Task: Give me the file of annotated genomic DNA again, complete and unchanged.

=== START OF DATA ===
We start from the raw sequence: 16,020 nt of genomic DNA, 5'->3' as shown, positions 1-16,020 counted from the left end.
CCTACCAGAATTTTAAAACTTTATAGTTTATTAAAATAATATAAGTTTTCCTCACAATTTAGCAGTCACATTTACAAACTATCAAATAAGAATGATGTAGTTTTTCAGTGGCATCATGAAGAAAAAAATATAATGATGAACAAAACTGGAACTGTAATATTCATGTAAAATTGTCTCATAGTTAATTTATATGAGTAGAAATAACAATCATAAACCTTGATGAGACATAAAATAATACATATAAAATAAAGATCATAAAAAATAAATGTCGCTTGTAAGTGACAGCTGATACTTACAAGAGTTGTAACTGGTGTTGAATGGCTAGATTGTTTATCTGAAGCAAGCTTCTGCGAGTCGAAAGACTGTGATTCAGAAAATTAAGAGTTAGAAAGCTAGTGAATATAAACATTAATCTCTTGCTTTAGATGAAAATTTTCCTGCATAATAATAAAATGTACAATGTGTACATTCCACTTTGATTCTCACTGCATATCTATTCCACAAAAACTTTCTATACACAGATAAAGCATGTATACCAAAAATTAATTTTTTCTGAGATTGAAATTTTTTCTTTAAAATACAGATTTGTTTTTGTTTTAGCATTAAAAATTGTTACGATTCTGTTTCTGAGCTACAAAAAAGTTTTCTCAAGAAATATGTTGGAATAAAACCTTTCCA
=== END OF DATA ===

We start from the raw sequence: 16,020 nt of genomic DNA, 5'->3' as shown, positions 1-16,020 counted from the left end.
CCTACCAGAATTTTAAAACTTTATAGTTTATTAAAATAATATAAGTTTTCCTCACAATTTAGCAGTCACATTTACAAACTATCAAATAAGAATGATGTAGTTTTTCAGTGGCATCATGAAGAAAAAAATATAATGATGAACAAAACTGGAACTGTAATATTCATGTAAAATTGTCTCATAGTTAATTTATATGAGTAGAAATAACAATCATAAACCTTGATGAGACATAAAATAATACATATAAAATAAAGATCATAAAAAATAAATGTCGCTTGTAAGTGACAGCTGATACTTACAAGAGTTGTAACTGGTGTTGAATGGCTAGATTGTTTATCTGAAGCAAGCTTCTGCGAGTCGAAAGACTGTGATTCAGAAAATTAAGAGTTAGAAAGCTAGTGAATATAAACATTAATCTCTTGCTTTAGATGAAAATTTTCCTGCATAATAATAAAATGTACAATGTGTACATTCCACTTTGATTCTCACTGCATATCTATTCCACAAAAACTTTCTATACACAGATAAAGCATGTATACCAAAAATTAATTTTTTCTGAGATTGAAATTTTTTCTTTAAAATACAGATTTGTTTTTGTTTTAGCATTAAAAATTGTTACGATTCTGTTTCTGAGCTACAAAAAAGTTTTCTCAAGAAATATGTTGGAATAAAACCTTTCCA